Abstract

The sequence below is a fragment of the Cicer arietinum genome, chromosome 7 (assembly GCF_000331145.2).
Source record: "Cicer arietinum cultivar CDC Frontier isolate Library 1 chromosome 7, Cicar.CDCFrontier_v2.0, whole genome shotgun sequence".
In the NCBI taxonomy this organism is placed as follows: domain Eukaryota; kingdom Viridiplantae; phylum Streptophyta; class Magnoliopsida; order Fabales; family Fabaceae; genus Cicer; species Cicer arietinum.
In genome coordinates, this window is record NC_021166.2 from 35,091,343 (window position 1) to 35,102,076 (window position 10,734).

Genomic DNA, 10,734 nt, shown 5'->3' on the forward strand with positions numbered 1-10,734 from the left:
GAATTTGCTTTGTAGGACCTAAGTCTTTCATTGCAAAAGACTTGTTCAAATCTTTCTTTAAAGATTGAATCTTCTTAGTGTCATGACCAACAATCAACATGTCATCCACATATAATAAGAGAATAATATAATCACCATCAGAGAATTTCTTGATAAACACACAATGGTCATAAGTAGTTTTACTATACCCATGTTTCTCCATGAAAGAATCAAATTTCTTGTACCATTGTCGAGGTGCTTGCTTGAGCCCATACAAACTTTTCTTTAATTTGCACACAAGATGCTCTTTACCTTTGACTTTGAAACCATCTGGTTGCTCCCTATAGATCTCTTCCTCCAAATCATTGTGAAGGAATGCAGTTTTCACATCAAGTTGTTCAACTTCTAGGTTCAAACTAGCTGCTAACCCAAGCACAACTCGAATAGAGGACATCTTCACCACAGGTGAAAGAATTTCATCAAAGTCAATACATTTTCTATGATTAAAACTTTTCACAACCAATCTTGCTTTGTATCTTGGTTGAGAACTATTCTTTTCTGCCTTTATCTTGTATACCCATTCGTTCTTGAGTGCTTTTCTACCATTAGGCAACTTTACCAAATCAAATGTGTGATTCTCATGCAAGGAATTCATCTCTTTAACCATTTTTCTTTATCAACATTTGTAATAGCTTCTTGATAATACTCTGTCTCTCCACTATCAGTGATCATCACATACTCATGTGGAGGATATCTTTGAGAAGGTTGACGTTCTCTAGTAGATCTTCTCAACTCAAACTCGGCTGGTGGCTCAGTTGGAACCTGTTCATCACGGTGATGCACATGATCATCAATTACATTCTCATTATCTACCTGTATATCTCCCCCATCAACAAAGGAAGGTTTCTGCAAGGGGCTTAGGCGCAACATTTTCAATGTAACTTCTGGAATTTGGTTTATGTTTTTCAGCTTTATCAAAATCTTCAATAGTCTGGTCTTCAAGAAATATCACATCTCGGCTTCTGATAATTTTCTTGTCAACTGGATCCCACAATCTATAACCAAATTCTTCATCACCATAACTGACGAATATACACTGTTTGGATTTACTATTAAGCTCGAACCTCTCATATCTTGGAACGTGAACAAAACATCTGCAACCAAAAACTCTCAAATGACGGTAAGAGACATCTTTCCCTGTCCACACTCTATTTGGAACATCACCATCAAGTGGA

A mine collapse in the city of Wilkes-Barre, Pennsylvania, that began on 21 February, 1954, was mistaken for an intensity VII earthquake and an intensity VI aftershock. Although the non-tectonic character of these events has been recognized before now, they continue to show up on lists of significant eastern U.S. earthquakes. The reports of the federal mine inspectors and consulting engineers, made at the time, provide convincing evidence of the true nature of these events. Their misidentification as earthquakes appears to have been due to a number of factors, including inaccurate media reports, an ambiguous statement by a seismologist, the false impression of uplift in the affected area, and a newspaper strike.

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